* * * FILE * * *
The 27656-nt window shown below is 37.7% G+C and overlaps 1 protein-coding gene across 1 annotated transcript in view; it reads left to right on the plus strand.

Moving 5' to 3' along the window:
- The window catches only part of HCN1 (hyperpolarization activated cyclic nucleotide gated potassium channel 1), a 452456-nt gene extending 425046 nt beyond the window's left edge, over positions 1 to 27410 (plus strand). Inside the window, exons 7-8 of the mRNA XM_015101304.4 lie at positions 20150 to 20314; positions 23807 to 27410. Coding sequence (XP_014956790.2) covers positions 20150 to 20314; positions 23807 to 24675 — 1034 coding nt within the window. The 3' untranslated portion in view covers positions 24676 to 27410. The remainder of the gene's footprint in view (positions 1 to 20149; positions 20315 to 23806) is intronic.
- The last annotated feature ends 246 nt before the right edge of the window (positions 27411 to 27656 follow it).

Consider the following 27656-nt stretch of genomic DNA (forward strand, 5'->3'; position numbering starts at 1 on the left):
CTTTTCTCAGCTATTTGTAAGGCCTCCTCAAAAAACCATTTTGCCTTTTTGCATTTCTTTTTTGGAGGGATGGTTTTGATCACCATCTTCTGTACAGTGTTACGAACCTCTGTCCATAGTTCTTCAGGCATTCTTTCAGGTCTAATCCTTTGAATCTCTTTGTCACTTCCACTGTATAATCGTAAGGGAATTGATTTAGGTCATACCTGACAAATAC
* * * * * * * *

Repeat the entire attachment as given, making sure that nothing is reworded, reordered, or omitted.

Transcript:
The 27656-nt window shown below is 37.7% G+C and overlaps 1 protein-coding gene across 1 annotated transcript in view; it reads left to right on the plus strand.

Moving 5' to 3' along the window:
- The window catches only part of HCN1 (hyperpolarization activated cyclic nucleotide gated potassium channel 1), a 452456-nt gene extending 425046 nt beyond the window's left edge, over positions 1 to 27410 (plus strand). Inside the window, exons 7-8 of the mRNA XM_015101304.4 lie at positions 20150 to 20314; positions 23807 to 27410. Coding sequence (XP_014956790.2) covers positions 20150 to 20314; positions 23807 to 24675 — 1034 coding nt within the window. The 3' untranslated portion in view covers positions 24676 to 27410. The remainder of the gene's footprint in view (positions 1 to 20149; positions 20315 to 23806) is intronic.
- The last annotated feature ends 246 nt before the right edge of the window (positions 27411 to 27656 follow it).

Consider the following 27656-nt stretch of genomic DNA (forward strand, 5'->3'; position numbering starts at 1 on the left):
CTTTTCTCAGCTATTTGTAAGGCCTCCTCAAAAAACCATTTTGCCTTTTTGCATTTCTTTTTTGGAGGGATGGTTTTGATCACCATCTTCTGTACAGTGTTACGAACCTCTGTCCATAGTTCTTCAGGCATTCTTTCAGGTCTAATCCTTTGAATCTCTTTGTCACTTCCACTGTATAATCGTAAGGGAATTGATTTAGGTCATACCTGACAAATAC